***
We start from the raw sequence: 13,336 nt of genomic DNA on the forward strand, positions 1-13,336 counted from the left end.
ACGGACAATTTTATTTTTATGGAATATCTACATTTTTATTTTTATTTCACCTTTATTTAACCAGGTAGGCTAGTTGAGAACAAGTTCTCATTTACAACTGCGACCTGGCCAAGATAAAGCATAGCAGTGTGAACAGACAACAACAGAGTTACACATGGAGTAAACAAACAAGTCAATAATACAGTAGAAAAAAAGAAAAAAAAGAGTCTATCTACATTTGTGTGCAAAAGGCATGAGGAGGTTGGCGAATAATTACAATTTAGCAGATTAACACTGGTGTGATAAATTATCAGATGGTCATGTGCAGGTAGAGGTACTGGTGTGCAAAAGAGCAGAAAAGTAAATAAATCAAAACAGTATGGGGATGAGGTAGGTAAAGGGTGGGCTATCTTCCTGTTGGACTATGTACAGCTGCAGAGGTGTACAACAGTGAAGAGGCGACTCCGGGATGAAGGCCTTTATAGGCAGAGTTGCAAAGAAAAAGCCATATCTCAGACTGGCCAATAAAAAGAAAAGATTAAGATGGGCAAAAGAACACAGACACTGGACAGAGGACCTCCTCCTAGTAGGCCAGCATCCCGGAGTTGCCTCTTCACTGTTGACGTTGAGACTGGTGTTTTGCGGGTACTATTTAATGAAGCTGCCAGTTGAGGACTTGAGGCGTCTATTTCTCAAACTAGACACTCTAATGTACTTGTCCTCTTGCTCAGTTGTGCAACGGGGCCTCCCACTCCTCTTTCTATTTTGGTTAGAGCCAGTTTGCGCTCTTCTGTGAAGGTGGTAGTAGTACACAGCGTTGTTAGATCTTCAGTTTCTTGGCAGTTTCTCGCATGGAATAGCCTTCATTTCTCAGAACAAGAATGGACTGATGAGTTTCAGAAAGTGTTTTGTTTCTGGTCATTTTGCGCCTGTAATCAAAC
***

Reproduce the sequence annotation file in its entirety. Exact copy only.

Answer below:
We start from the raw sequence: 13,336 nt of genomic DNA on the forward strand, positions 1-13,336 counted from the left end.
ACGGACAATTTTATTTTTATGGAATATCTACATTTTTATTTTTATTTCACCTTTATTTAACCAGGTAGGCTAGTTGAGAACAAGTTCTCATTTACAACTGCGACCTGGCCAAGATAAAGCATAGCAGTGTGAACAGACAACAACAGAGTTACACATGGAGTAAACAAACAAGTCAATAATACAGTAGAAAAAAAGAAAAAAAAGAGTCTATCTACATTTGTGTGCAAAAGGCATGAGGAGGTTGGCGAATAATTACAATTTAGCAGATTAACACTGGTGTGATAAATTATCAGATGGTCATGTGCAGGTAGAGGTACTGGTGTGCAAAAGAGCAGAAAAGTAAATAAATCAAAACAGTATGGGGATGAGGTAGGTAAAGGGTGGGCTATCTTCCTGTTGGACTATGTACAGCTGCAGAGGTGTACAACAGTGAAGAGGCGACTCCGGGATGAAGGCCTTTATAGGCAGAGTTGCAAAGAAAAAGCCATATCTCAGACTGGCCAATAAAAAGAAAAGATTAAGATGGGCAAAAGAACACAGACACTGGACAGAGGACCTCCTCCTAGTAGGCCAGCATCCCGGAGTTGCCTCTTCACTGTTGACGTTGAGACTGGTGTTTTGCGGGTACTATTTAATGAAGCTGCCAGTTGAGGACTTGAGGCGTCTATTTCTCAAACTAGACACTCTAATGTACTTGTCCTCTTGCTCAGTTGTGCAACGGGGCCTCCCACTCCTCTTTCTATTTTGGTTAGAGCCAGTTTGCGCTCTTCTGTGAAGGTGGTAGTAGTACACAGCGTTGTTAGATCTTCAGTTTCTTGGCAGTTTCTCGCATGGAATAGCCTTCATTTCTCAGAACAAGAATGGACTGATGAGTTTCAGAAAGTGTTTTGTTTCTGGTCATTTTGCGCCTGTAATCAAAC